We have taken the long highway home again. The grass is tall,
cobwebs and the husks of yellow jackets ornament the basement.

While we were away our neighbor and friend who always invited us over
for salmon and potatoes died in his sleep on the couch.

Two healthy babies have been born, twins and nephews.
Someone broke in through a window downstairs–

took three televisions, two star quilts, a Pendleton shawl, the chainsaw
and one large bottle of laundry detergent.

They smoked cigarettes on the couch and drank pop from the fridge.

The way the horizon bends itself around 
our lives here might make us think 
we are exceptional. Walking the giant plain, 
wind-drenched, we found the fox kits 
we had been watching the previous summer.
Small bodies at the bottom of the open well. 
Probably at play, lost their bearings, 
and still too young to know any better.

Almost as ghosts, we come and go from this place, not at all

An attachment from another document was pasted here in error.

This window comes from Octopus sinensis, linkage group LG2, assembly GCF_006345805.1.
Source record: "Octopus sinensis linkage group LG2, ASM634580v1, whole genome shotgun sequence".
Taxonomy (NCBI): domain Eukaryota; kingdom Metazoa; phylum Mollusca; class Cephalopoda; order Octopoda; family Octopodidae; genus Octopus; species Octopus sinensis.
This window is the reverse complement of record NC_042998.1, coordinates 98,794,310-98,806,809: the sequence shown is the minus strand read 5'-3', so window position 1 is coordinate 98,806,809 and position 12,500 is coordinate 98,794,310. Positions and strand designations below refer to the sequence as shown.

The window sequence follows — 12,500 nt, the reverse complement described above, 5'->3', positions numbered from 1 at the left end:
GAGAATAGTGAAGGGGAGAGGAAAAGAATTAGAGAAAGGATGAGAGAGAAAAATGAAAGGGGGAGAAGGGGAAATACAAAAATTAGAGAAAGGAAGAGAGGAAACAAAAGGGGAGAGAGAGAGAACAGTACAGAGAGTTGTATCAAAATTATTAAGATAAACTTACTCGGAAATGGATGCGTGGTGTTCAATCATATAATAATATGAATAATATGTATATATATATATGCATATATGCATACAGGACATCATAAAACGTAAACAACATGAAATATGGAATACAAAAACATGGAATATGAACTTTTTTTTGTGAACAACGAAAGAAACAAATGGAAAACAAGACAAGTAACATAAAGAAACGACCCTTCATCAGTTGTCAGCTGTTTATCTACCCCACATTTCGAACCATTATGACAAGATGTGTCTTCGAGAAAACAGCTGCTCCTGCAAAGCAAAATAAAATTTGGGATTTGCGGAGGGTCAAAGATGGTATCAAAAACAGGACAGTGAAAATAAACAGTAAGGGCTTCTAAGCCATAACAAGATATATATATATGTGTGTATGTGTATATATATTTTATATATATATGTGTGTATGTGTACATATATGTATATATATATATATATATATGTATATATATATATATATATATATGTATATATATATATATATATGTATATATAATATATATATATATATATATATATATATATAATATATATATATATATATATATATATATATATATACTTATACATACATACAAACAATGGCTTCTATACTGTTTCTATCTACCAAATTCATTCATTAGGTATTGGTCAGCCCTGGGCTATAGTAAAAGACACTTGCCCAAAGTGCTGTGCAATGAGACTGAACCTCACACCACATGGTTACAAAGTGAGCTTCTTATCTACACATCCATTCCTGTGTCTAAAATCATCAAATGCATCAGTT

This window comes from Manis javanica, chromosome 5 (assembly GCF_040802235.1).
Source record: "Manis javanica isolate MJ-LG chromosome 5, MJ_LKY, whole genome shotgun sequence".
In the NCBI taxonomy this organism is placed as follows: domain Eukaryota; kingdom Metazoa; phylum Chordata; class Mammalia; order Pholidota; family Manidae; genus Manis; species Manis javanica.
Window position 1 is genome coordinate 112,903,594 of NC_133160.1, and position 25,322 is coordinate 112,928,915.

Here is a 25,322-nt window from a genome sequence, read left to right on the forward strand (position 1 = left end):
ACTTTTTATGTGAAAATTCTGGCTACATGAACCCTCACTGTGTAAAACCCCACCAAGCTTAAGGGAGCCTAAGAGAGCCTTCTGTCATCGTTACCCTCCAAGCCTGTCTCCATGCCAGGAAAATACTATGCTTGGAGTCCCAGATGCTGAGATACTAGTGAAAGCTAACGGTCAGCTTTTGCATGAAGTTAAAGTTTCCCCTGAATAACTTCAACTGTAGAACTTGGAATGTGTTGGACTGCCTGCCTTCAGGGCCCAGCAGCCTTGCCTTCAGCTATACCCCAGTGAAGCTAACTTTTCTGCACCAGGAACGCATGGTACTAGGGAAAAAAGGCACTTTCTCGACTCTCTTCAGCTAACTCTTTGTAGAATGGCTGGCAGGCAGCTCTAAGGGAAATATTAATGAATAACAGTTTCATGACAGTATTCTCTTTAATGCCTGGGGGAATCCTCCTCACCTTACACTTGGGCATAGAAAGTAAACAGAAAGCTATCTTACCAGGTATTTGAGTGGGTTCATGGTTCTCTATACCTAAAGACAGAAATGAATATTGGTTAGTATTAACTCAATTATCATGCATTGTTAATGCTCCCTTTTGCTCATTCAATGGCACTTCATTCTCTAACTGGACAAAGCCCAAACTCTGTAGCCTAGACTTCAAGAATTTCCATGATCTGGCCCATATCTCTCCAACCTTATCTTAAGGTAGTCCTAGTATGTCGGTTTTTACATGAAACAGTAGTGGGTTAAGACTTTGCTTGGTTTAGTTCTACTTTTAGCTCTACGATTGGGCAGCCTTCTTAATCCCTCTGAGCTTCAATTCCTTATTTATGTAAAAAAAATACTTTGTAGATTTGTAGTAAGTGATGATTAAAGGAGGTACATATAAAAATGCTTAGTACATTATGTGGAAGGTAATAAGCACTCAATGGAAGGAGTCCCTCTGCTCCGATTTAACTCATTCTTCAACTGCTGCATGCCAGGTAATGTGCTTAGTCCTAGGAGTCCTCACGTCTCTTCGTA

like the known spirits who reside here, some at tranquil rest, others– 
one man died who died here fifty years ago poisoned his young wife
and raised their newborn son in a neglectful and angry home.
The boy grew up neglected and angry and killed his father.

Oh, the sum of these moments and our own, atoms and particles in constant motion.
Peel back their stratum, hang them on the clothesline in the breeze.  
Let their shadow shapes build nests finally out in the open.

Copyright © 2009 by M. L. Smoker. This poem originally appeared in Hanging Loose Magazine, 2009. Used with permission of the author.